In the Times, Amy Harmon reports on an effort by some high school biology teachers to rebut racist beliefs about genetics:
Biology textbooks used in American high schools do not go near the sensitive question of whether genetics can explain why African-Americans are overrepresented as football players and why a disproportionate number of American scientists are white or Asian.
But in a study starting this month, a group of biology teachers from across the country will address it head-on. They are testing the idea that the science classroom may be the best place to provide a buffer against the unfounded genetic rationales for human difference that often become the basis for racial intolerance.
At a recent training in Colorado, the dozen teachers who had volunteered to participate in the experiment acknowledged the challenges of inserting the combustible topic of race and ancestry into straightforward lessons on the 19th-century pea-breeding experiments of Gregor Mendel and the basic function of the strands of DNA coiled in every cell. . . .
The history of today’s racial categories arose long before the field of genetics and have been used to justify all manner of discriminatory policies. Race, a social concept bound up in culture and family, is not a topic of study in modern human population genetics, which typically uses concepts like “ancestry” or “population” to describe geographic genetic groupings.
But that has not stopped many Americans from believing that genes cause racial groups to have distinct skills, traits and abilities. And among some biology teachers, there has been a growing sense that avoiding any direct mention of race in their genetics curriculum may be backfiring.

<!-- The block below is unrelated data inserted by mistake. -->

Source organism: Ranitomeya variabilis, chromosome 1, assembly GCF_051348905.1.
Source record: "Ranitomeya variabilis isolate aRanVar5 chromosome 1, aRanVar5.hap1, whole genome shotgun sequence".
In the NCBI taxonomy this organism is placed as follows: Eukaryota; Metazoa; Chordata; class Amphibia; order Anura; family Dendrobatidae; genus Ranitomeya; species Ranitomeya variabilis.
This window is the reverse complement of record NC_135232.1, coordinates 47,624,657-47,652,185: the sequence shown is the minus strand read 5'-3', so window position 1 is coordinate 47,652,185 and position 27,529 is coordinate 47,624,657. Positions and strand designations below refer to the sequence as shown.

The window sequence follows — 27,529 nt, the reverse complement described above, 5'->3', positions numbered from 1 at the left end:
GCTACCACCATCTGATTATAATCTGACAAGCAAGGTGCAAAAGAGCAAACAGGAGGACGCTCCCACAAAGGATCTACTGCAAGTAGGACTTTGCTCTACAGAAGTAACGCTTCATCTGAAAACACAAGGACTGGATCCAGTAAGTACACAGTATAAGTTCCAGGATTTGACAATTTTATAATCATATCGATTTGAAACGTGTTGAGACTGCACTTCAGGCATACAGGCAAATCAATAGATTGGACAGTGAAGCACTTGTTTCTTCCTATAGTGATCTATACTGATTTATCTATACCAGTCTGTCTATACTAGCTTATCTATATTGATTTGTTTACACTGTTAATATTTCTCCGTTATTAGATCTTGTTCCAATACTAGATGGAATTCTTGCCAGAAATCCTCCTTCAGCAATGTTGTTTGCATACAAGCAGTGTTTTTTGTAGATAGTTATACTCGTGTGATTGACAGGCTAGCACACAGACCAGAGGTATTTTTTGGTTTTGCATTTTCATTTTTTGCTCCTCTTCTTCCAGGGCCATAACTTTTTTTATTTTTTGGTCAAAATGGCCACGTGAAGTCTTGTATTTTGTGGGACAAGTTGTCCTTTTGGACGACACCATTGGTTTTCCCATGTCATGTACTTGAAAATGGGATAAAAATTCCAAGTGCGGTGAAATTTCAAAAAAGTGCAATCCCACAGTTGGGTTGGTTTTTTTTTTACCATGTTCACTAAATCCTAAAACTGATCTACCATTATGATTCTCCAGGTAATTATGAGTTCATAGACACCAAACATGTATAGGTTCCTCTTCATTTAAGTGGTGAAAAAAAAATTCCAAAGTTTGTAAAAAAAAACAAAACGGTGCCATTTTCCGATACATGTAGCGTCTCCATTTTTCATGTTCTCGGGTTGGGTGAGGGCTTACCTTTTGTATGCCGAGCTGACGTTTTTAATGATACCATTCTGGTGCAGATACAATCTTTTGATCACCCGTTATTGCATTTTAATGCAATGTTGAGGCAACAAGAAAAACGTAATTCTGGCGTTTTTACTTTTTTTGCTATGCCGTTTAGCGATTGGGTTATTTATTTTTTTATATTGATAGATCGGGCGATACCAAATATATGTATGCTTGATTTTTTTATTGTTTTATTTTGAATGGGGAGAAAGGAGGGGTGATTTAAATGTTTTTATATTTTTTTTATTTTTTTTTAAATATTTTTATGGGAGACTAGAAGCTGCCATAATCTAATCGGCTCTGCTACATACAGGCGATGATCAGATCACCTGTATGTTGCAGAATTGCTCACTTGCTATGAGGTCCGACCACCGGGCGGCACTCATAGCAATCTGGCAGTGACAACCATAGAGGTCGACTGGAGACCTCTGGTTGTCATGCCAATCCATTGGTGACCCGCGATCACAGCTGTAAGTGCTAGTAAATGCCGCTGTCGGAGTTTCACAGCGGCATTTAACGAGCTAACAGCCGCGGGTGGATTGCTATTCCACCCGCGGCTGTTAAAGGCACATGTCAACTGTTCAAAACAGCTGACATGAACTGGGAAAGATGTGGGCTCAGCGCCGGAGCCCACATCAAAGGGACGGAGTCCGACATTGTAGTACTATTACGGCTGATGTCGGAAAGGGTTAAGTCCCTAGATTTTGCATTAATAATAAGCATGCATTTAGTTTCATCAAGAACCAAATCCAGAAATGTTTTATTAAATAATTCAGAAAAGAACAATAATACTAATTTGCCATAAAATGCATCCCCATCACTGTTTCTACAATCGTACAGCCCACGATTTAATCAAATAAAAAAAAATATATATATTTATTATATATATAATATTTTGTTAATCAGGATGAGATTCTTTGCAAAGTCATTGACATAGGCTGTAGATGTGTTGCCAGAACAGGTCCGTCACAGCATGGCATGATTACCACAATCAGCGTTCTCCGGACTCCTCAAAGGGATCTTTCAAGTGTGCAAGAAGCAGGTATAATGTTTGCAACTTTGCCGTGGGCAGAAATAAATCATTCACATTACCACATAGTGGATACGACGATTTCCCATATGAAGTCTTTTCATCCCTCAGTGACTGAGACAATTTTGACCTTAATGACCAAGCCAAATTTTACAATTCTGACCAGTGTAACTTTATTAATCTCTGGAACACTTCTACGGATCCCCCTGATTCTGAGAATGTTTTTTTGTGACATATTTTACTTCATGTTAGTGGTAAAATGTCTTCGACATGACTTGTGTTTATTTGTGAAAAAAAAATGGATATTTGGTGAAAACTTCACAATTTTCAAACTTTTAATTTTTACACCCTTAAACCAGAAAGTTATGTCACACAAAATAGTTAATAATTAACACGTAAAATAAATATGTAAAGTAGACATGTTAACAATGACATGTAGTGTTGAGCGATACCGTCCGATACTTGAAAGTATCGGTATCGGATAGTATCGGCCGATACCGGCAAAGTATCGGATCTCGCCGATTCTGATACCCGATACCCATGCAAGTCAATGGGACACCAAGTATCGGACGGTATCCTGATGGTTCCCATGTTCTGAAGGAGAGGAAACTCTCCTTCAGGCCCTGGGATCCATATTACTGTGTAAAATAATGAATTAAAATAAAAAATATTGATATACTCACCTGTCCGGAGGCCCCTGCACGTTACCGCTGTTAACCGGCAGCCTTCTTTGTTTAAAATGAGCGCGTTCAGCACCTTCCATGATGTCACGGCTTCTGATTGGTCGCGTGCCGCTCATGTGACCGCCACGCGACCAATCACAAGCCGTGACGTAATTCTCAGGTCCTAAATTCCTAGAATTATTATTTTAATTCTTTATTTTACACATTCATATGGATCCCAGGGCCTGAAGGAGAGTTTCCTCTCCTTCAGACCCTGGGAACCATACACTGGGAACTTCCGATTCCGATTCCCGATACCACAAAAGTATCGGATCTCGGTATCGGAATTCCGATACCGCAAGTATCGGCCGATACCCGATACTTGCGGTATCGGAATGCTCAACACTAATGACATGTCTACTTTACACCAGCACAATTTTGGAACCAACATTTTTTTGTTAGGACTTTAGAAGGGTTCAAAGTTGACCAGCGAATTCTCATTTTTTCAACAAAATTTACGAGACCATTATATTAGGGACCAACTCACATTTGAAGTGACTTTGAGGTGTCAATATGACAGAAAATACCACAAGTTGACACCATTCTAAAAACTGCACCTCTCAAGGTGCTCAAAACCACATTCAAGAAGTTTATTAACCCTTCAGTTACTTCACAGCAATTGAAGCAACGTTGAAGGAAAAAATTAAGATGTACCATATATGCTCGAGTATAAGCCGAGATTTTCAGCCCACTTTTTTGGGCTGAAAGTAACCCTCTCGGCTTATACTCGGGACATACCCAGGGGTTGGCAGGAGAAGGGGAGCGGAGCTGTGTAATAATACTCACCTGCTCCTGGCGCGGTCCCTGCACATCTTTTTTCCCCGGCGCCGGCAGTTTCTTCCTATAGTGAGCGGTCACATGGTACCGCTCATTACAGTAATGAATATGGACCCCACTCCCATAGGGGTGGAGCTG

“I know it’s threatening,” said Brian Donovan, a science education researcher at the nonprofit BSCS Science Learning who is leading the study. “The thing to remember is that kids are already making sense of race and biology, but with no guidance.”
My reaction to this is cautious and ambivalent. On the one hand, dealing with race in biology class makes a lot more sense than anti-racist math or other sorts of woke silliness. And there are some facts about race that one might convey to high school students, for example that people from east and west Africa are more different from each other than Europeans are from Chinese, or that most human variation is within rather than between populations.
On the other hand, people are bad listeners. Treating the genetics of race as a serious topic is just going to convince some kids that there is something to racist ideas, or confirm their prior beliefs in that direction. Like when politicians deny being involved in scandals and half the public hears only the connection between the scandal and the name.
But to me the real problem is that we really know precious little about the genetics of human behavior in any sense, and therefore have no idea whether there are hereditary behavioral differences between populations. Such differences would presumably not be very large, but they could exist and they might matter. This is why I have always argued against a philosophical position that says we should treat people equally because they are all the same. I think there may well be important differences between different types of people – between men and women, between 25-year-olds and 55-year-olds, between immigrants and the native born – so I think we need to acknowledge differences and take our stand on treating people as equally as we can despite them.
I do not think the causality flows from bad beliefs about genetics to bad feelings about people of other races or groups, but the other way around. Racist pseudo-science is just window-dressing for identity affirmation and tribal hate, and is completely unnecessary to racism. Even if you could cure people of it, that would not change their feelings. In the face of commitment to an identity that provides meaning to people's lives and a structure for interpreting the world, evidence and logic are likely to be of no use whatsoever.
Only gradual social and psychological change will help. Fortunately, that seems to be happening.